Lately I’ve had quite a few animal friends–anipals as we call each other–comment on how well-trained my humans are. In fact, my references to my female human as my owner seem almost ludicrous considering that the asymmetrical aspects of our relationship are all in my favor. If one of us owns the other, clearly I own her.
After much consideration, I have decided to share some of my human-training tips with all pets in the spirit of making the world a better place. Please read this blog completely, take notes and study the potential application of these methods to your humans before attempting to apply them. Use caution: we don’t want any accidents.
Rule 1: Be cute
This is almost too trivial to mention but it is the foundation of all human training. Your power over humans is based on your inherent cuteness and humans’ obvious ugliness.
Just because being cute is easy doesn’t mean you shouldn’t practice. Find a full-length mirror or other reflective surface. Lie down in front of it and rest your head on your paws. Practice looking up in a wistful way. Don’t forget your ears! If you have floppy ears like some rabbits, try different positions. Do the ears look best lying flat along your back or draped over your eyes? For cats, try holding a toy such as a catnip mouse in your paws. Dogs should have a stick or a Frisbee, that serves the double purpose of making you look cute and your owner feel guilty.
Rule 2: Don’t do anything without a treat
Here’s where most dogs go wrong, cats generally get this right. Don’t chase that ball, shake that hand, or roll over if there is no obvious reward waiting for you when you’re done. After you do your “trick,” sit down and wait as long as it takes to get the treat.
This rule is critical! Breaking this rule even once leads your humans to believe that they are in control. This must not happen. The first few times may take a while but eventually your human’s response time will shorten and the treat will be available immediately upon completion of the requested task.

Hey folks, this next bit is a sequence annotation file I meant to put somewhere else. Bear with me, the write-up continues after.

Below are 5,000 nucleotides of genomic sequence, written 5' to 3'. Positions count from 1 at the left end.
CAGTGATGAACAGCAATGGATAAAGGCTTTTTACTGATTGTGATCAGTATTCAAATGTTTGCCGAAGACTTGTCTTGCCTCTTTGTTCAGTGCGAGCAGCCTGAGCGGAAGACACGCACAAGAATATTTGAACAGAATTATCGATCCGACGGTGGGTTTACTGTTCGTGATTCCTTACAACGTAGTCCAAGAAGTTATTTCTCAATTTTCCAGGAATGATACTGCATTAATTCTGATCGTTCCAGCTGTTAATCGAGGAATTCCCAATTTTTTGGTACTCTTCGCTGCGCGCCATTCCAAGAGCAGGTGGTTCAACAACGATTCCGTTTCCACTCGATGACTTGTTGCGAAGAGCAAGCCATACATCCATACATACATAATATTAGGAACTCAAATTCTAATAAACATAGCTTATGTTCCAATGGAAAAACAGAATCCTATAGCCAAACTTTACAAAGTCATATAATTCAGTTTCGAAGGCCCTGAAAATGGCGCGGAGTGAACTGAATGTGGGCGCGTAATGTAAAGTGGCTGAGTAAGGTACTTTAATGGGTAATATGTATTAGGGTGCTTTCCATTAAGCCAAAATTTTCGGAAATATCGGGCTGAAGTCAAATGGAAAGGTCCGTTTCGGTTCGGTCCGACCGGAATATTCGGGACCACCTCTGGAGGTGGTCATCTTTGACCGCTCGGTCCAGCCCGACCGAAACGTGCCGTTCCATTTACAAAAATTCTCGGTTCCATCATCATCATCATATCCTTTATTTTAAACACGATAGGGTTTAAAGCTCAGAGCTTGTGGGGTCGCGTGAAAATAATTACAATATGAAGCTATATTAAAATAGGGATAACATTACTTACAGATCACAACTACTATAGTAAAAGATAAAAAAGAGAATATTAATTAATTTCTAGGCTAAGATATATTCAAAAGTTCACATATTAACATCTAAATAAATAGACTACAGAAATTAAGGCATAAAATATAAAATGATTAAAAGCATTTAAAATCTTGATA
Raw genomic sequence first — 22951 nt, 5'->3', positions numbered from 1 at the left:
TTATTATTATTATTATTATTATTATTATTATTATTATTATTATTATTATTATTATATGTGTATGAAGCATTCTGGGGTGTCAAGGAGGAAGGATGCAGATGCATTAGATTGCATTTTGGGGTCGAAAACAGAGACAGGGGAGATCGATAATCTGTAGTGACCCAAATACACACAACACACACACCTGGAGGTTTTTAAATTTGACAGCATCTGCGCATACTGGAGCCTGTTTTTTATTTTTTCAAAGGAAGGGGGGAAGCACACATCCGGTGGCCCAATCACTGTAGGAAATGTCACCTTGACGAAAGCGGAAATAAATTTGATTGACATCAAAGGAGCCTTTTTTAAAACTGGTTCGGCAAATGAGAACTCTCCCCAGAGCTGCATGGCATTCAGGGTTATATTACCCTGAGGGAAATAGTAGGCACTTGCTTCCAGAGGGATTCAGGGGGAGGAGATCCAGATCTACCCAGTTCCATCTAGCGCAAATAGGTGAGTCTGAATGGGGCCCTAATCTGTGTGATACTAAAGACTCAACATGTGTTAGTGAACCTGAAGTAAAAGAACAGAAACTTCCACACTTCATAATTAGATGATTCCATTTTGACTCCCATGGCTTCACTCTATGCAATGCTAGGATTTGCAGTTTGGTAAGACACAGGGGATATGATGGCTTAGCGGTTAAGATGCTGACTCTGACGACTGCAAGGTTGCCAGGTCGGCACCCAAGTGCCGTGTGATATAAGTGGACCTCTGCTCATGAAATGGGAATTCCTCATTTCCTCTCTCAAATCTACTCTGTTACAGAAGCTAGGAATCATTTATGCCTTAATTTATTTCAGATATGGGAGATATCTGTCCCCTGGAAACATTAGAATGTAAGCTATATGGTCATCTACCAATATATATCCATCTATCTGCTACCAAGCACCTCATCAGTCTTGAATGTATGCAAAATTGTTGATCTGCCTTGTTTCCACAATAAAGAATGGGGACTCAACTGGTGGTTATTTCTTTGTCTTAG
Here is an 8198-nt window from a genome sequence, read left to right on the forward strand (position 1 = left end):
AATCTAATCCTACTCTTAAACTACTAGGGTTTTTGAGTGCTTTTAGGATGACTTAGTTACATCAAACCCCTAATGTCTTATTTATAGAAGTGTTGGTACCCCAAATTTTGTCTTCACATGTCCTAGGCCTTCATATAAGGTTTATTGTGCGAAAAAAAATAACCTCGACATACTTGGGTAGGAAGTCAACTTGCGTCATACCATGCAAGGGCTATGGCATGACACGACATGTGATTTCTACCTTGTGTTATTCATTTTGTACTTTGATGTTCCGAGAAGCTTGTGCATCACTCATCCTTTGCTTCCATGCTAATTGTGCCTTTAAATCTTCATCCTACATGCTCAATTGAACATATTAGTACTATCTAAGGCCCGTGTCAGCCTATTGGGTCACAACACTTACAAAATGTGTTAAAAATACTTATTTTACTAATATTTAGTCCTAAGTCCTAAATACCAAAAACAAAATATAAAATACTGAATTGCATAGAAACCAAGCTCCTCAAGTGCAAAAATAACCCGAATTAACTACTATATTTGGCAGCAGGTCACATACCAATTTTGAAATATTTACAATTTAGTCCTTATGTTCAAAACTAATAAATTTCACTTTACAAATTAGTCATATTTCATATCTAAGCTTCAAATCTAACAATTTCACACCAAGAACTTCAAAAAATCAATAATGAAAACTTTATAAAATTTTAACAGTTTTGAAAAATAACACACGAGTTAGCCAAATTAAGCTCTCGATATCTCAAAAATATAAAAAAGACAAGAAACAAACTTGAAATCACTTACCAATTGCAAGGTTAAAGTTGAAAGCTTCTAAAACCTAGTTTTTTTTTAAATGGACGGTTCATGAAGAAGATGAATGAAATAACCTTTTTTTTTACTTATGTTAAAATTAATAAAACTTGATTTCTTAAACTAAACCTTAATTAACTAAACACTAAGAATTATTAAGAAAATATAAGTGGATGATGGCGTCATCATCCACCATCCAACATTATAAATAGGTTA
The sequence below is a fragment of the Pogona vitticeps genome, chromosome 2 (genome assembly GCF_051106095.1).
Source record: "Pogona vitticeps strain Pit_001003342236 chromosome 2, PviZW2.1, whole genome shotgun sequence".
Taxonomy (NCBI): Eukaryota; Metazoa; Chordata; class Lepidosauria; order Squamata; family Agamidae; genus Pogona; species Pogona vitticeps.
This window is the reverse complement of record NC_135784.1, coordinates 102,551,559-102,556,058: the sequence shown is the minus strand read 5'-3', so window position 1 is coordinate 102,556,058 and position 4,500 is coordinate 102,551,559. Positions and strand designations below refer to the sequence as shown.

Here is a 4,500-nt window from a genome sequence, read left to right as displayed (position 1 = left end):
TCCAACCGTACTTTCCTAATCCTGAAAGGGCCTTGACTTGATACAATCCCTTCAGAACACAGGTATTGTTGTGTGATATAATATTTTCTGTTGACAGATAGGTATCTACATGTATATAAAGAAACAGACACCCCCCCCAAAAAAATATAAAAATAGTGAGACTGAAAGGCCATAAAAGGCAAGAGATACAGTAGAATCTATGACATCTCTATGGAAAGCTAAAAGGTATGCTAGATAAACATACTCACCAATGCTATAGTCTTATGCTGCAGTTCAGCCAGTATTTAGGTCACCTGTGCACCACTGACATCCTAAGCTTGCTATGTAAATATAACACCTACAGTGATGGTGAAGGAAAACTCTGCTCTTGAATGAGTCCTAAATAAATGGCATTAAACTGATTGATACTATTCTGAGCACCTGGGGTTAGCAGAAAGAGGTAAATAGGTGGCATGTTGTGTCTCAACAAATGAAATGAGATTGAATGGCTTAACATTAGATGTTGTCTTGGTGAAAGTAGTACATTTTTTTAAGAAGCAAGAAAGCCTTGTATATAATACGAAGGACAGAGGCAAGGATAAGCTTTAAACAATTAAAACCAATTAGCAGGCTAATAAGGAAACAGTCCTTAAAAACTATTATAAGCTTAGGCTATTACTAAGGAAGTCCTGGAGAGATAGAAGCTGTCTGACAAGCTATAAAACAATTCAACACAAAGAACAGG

If you have broken this rule in the past, a great deal of patience and repetition will be required before you can retrain your human to the correct behavior. As you’re waiting, remind yourself how you got into this mess and don’t give in again.
Rule 3: Don’t forget the praise
It is important that you reward your human’s good behavior with appropriate praise. After I get a tasty treat, I always remember to wiggle my ears. My humans love this, but yours may be different. Pay attention to your humans, what small thing can you do to make them happy? Then do that promptly after they’ve behaved correctly. Remember, delayed praise does not work with them, the more quickly you respond, the better.
Rule 4: Eeep so they can’t sleep
This rule firmly establishes you as the dominant member of the pet-human partnership. Don’t let your humans think they have control over when you deserve a treat. The best way to prove that you are in control is to wake your humans in the middle of the night and demand a treat. This will prove, even to their self-centric minds, that you are in control.
I implement this rule by jumping into my humans’ bed and eeping loudly in their ears. If this doesn’t work, I tap them on the face with my paw. Dogs may bark but not too loudly. If there are small children or babies in the household, you don’t want to wake them or your humans will have to deal with that rather than giving you your treat.
This is another rule that is difficult for cats. No biting! Kneading is okay as long as it is not too painful. The goal here is to get a treat, not to be locked out of the bedroom. It is best if you can just purr very, very loudly. Humans find it almost impossible to get mad at you for that. If all else fails, sit on your human’s face.
That should be enough to get you going. You can leave questions or additional tips in the comments section.
And remember, only positive feedback works with humans so don’t bite the hand that feeds you!